FanPost

An Analysis of QB's for the Falcons

As we approach the 2024 draft, I have to admit something about this year’s QB class. We have read OVER & OVER again from every analyst in the sport that Williams and Maye are number #1 and #2. Daniels is right behind at #3. Then they admit that "teams" may have a different order. Jim Harbaugh injected himself recently with a surprising projection about "his" FBS champion QB, JJ McCarthy, stating publicly that he should go #1 overall.

I had been an advocate of Bo Nix as a potential late first rounder, but began to look closer at Oregon’s offense, the reason for his high accuracy stats, and more film. I was wrong.

I had been a bit dismissive of Drake Maye due to his "stats". After closer examination (same as with Nix above), I found again… I was wrong.

So what do I do about that? Try to get it right.

I decided to do a thorough analysis of the QBs, review their offenses in more depth and use the 30-point scale to make a comparison more objective. The results were interesting if nothing else.

Here you go…

QB’s By the Numbers… (refs: www.pff.com; www.ncaa.com; www.espn.com; www.sports-reference.com)

QB / OFF / PASS / RUN / P-plays / R-plays / Comp% / Yds / Y/A / TD - INT / R-Yds / Avg / TD / FUM

Daniels (6’4"/210) 94.7 / 92.0 / 92.4 / 425 / 67 / 72.2 / 3,812 / 11.7 / 40-4 / 1,134 / 8.4 / 10

Bo Nix (6’2"/217) 93.0 / 92.7 / 70.0 / 523 / 37 / 77.4 / 4,508 / 9.6 / 45-3 / 234 / 4.3 / 6

Penix (6’3"/213) 91.1 / 90.5 / 67.9 / 614 / 32 / 65.4 / 4,903 / 8.8 / 36-11 / 8 / 0.2 / 3

McCarthy (6’3"/202) 90.8 / 87.9 / 78.0 / 380 / 39 / 72.3 / 2,991 / 9.0 / 22-4 / 202 / 3.2 / 3

D. Maye (6’4"/230) 90.6 / 89.1 / 73.8 / 540 / 41 / 63.3 / 3,608 / 8.5 / 24-9 / 449 / 4.0 / 9

Williams (6’1"/215) 90.3 / 84.6 / 82.6 / 500 / 52 / 68.6 / 3,633 / 9.4 / 30-5 / 142 / 1.5 / 11

J. Milroe (6’2"/220) 88.7 / 78.1 / 85.3 / 397 / 77 / 65.8 / 2,834 / 10.0 / 23-6 / 531 / 3.3 / 12

J. Travis (6’1"/212) 87.8 / 83.5 / 75.2 / 381/ 47 / 63.9 / 2,756 / 8.5 / 20-2 / 176 / 2.4 / 7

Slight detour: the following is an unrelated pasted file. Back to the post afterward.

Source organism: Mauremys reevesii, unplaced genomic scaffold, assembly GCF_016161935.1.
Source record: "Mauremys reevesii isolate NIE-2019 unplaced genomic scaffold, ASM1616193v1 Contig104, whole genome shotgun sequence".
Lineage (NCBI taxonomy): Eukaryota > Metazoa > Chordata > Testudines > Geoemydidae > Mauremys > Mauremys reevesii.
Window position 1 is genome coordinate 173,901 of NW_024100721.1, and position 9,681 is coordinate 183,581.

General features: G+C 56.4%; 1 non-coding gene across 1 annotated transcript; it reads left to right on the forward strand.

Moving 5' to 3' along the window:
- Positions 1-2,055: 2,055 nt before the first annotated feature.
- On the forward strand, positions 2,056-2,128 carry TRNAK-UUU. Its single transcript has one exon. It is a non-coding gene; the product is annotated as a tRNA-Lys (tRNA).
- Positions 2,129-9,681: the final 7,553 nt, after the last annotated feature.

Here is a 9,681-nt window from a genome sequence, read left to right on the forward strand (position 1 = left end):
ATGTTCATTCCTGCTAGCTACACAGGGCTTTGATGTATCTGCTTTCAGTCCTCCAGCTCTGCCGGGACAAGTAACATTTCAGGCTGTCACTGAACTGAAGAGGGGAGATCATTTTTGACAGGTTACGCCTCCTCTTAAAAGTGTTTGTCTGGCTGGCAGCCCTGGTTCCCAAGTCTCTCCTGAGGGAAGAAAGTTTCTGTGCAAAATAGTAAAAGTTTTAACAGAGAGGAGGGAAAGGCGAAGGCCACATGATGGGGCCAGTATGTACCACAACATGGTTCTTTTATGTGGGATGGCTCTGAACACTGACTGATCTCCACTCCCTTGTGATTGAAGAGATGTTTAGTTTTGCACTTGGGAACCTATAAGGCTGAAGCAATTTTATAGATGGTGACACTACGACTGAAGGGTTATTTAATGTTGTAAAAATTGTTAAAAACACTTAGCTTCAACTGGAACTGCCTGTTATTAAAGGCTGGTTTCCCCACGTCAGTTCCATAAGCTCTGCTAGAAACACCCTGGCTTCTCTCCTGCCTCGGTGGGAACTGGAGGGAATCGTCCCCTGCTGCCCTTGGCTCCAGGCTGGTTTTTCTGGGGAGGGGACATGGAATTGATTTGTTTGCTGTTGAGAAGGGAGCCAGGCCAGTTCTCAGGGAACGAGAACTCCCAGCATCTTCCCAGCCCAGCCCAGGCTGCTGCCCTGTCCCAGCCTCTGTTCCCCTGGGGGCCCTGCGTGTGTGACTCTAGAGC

J. Fields (6’3"/228) 74.6 / 67.1 / 84.9 / 477 / 82 / 61.4 / 2,562 / 6.9 / 16-9 / 657 / 5.3 / 10 / 10 FUM

D. Ridder (6’3"/207) 51.9 / 53.2 / 48.8 / 464 / 34 / 64.2 / 2,836 / 7.3 / 12-12 / 193 / 3.6 / 5 / 12 FUM

NOTE: I added Fields and Ridder statistics for comparison purposes. Boldfaced stats reflect ones that are particularly high or low in their category.

Quarterback Assessment (30-point scale)

· (3) Physical, Personality & Cognitive Traits: Size / Arm Strength / Mental Agility / Football IQ / Leadership

· (3) Athleticism: Speed / Agility / Pocket Mobility / Success outside the pocket / Avoiding pressure & blitzes / Running skills / Comfort and usage in a rushing offense

· (10) Passing Ability: Passing completion rates to all 3 levels / accuracy under pressure / failure rates (INT #/%)

· (10) Pocket Functionality & Processing Skills: Drop-back skills & experience / poise and pocket presence /decision-making / processing skills and adjustments /progressions

· (4) Concepts & Scheme Fit: Rushing offense / passing offense / Play-action / RPO / Vertical concepts / Deep skills / Outside the numbers / Middle of the defense skills / Fit as a QB in the run game / Scheme Versatility & Fit

Results on a 30-point scale…

Caleb Williams (28.5 of 30) – Not best in any category but overall pro-ready with A-P upside. Had poor OL support.

Drake Maye (28.0 of 30) – High-end leader with all the tools (Pro Bowl caliber) hampered by UNC support.

Jayden Daniels (27.5 of 30)All around capable QB with high upside in vertical offense. Needs some patience.

Michael Penix (27.0 of 30) – Disciplined pocket passer in vertical/deep game. Needs RPO, rush, & mobility work.

JJ McCarthy (27.0 of 30) – Great QB for P/A, RPO, "short-intermediate" in run-heavy attack. Needs deep work.

Justin Fields (25.5 of 30) – Good scheme fit but lacks accuracy at all levels in vertical offense. 19 turnovers!

Bo Nix (23.5 of 30) – Athletic, big-arm QB lacking "processing" skills, pocket poise, and progression skills.

Desmond Ridder (21.5 of 30)Lacks poise under pressure and processing; makes frequent mistakes under pressure.

What does this mean? Five of these draft QB’s are ready to begin their NFL starting career sooner than later. Bo Nix may need some significant experience on developing "progressions" and other tools before doing so. I like Drake Maye because he had little support at UNC and managed some strong success. Maye has elite tools that can be put to work in a better offense. Caleb Williams was similar in that regard and is a master at "creating". McCarthy is actually a good scheme fit with one concern "deep vertical." Penix checks all the boxes yet will need to become (a QB) more involved in the run game. His coach was extremely pass oriented with 11 personnel. When it is all said and done, the difference between the top five may come down to scheme fit and intense film study. Decision-making and processing will be what makes Raheem Morris happy (see below).

Caleb Williams

· Physical, Personality & Cognitive Skills: 2.5 of 3

· Athleticism: 2.5 of 3

· Passing Ability: 9 of 10

· Pocket Functionality & Processing: 9.5 of 10

· Concepts/Scheme Fit: 5 of 5